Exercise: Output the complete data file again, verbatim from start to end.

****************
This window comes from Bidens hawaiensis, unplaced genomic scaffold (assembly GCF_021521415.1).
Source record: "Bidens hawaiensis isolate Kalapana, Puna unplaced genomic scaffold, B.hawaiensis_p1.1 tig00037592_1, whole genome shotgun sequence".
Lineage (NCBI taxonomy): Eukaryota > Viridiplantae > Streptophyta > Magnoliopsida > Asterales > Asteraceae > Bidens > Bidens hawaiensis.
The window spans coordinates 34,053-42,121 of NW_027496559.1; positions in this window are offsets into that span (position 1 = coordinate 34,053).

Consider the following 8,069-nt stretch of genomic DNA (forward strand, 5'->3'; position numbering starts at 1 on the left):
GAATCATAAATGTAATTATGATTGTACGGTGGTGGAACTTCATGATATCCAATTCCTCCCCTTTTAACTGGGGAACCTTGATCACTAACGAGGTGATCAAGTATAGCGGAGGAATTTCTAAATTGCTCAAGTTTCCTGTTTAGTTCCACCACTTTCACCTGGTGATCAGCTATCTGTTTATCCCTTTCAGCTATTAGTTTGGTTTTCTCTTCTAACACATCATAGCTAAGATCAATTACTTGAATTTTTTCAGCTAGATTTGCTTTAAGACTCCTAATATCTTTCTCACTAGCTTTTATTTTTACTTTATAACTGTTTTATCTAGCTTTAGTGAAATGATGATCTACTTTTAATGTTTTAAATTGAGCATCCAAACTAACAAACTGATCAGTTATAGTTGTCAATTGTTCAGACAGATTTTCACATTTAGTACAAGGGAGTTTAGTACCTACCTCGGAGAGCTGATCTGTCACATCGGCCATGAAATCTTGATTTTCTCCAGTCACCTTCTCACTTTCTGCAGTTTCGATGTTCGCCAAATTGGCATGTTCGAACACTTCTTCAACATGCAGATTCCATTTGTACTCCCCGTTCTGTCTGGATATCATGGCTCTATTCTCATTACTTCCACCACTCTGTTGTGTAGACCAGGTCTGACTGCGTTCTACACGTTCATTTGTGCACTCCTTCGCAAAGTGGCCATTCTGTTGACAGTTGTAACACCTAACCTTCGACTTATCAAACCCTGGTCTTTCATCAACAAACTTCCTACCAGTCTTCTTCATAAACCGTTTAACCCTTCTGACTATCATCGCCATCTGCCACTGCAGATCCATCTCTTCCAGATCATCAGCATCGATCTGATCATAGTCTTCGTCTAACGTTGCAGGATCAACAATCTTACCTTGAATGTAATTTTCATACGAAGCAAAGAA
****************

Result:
This window comes from Bidens hawaiensis, unplaced genomic scaffold (assembly GCF_021521415.1).
Source record: "Bidens hawaiensis isolate Kalapana, Puna unplaced genomic scaffold, B.hawaiensis_p1.1 tig00037592_1, whole genome shotgun sequence".
Lineage (NCBI taxonomy): Eukaryota > Viridiplantae > Streptophyta > Magnoliopsida > Asterales > Asteraceae > Bidens > Bidens hawaiensis.
The window spans coordinates 34,053-42,121 of NW_027496559.1; positions in this window are offsets into that span (position 1 = coordinate 34,053).

Consider the following 8,069-nt stretch of genomic DNA (forward strand, 5'->3'; position numbering starts at 1 on the left):
GAATCATAAATGTAATTATGATTGTACGGTGGTGGAACTTCATGATATCCAATTCCTCCCCTTTTAACTGGGGAACCTTGATCACTAACGAGGTGATCAAGTATAGCGGAGGAATTTCTAAATTGCTCAAGTTTCCTGTTTAGTTCCACCACTTTCACCTGGTGATCAGCTATCTGTTTATCCCTTTCAGCTATTAGTTTGGTTTTCTCTTCTAACACATCATAGCTAAGATCAATTACTTGAATTTTTTCAGCTAGATTTGCTTTAAGACTCCTAATATCTTTCTCACTAGCTTTTATTTTTACTTTATAACTGTTTTATCTAGCTTTAGTGAAATGATGATCTACTTTTAATGTTTTAAATTGAGCATCCAAACTAACAAACTGATCAGTTATAGTTGTCAATTGTTCAGACAGATTTTCACATTTAGTACAAGGGAGTTTAGTACCTACCTCGGAGAGCTGATCTGTCACATCGGCCATGAAATCTTGATTTTCTCCAGTCACCTTCTCACTTTCTGCAGTTTCGATGTTCGCCAAATTGGCATGTTCGAACACTTCTTCAACATGCAGATTCCATTTGTACTCCCCGTTCTGTCTGGATATCATGGCTCTATTCTCATTACTTCCACCACTCTGTTGTGTAGACCAGGTCTGACTGCGTTCTACACGTTCATTTGTGCACTCCTTCGCAAAGTGGCCATTCTGTTGACAGTTGTAACACCTAACCTTCGACTTATCAAACCCTGGTCTTTCATCAACAAACTTCCTACCAGTCTTCTTCATAAACCGTTTAACCCTTCTGACTATCATCGCCATCTGCCACTGCAGATCCATCTCTTCCAGATCATCAGCATCGATCTGATCATAGTCTTCGTCTAACGTTGCAGGATCAACAATCTTACCTTGAATGTAATTTTCATACGAAGCAAAGAA